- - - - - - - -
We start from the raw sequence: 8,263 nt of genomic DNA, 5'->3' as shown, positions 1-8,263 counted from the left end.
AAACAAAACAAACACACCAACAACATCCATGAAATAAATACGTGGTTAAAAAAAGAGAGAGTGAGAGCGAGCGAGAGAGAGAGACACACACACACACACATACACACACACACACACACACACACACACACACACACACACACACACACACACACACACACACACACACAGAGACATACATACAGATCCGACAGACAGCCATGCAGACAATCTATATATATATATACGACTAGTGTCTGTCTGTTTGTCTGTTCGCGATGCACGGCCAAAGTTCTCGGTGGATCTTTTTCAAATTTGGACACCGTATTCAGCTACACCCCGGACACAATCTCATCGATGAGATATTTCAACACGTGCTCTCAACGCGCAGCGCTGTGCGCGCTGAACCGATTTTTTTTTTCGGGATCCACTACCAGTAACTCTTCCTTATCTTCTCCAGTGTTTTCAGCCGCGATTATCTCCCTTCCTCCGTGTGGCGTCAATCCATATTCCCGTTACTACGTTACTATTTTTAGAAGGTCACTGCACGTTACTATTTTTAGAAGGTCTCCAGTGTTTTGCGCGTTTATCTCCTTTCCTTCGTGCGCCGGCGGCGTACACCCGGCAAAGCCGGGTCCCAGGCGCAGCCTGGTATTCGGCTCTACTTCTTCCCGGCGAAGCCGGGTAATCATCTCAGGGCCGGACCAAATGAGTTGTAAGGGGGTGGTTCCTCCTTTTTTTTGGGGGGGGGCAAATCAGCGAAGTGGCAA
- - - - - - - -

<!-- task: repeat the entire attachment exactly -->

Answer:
We start from the raw sequence: 8,263 nt of genomic DNA, 5'->3' as shown, positions 1-8,263 counted from the left end.
AAACAAAACAAACACACCAACAACATCCATGAAATAAATACGTGGTTAAAAAAAGAGAGAGTGAGAGCGAGCGAGAGAGAGAGACACACACACACACACATACACACACACACACACACACACACACACACACACACACACACACACACACACACACACACACACACACAGAGACATACATACAGATCCGACAGACAGCCATGCAGACAATCTATATATATATATACGACTAGTGTCTGTCTGTTTGTCTGTTCGCGATGCACGGCCAAAGTTCTCGGTGGATCTTTTTCAAATTTGGACACCGTATTCAGCTACACCCCGGACACAATCTCATCGATGAGATATTTCAACACGTGCTCTCAACGCGCAGCGCTGTGCGCGCTGAACCGATTTTTTTTTTCGGGATCCACTACCAGTAACTCTTCCTTATCTTCTCCAGTGTTTTCAGCCGCGATTATCTCCCTTCCTCCGTGTGGCGTCAATCCATATTCCCGTTACTACGTTACTATTTTTAGAAGGTCACTGCACGTTACTATTTTTAGAAGGTCTCCAGTGTTTTGCGCGTTTATCTCCTTTCCTTCGTGCGCCGGCGGCGTACACCCGGCAAAGCCGGGTCCCAGGCGCAGCCTGGTATTCGGCTCTACTTCTTCCCGGCGAAGCCGGGTAATCATCTCAGGGCCGGACCAAATGAGTTGTAAGGGGGTGGTTCCTCCTTTTTTTTGGGGGGGGGCAAATCAGCGAAGTGGCAA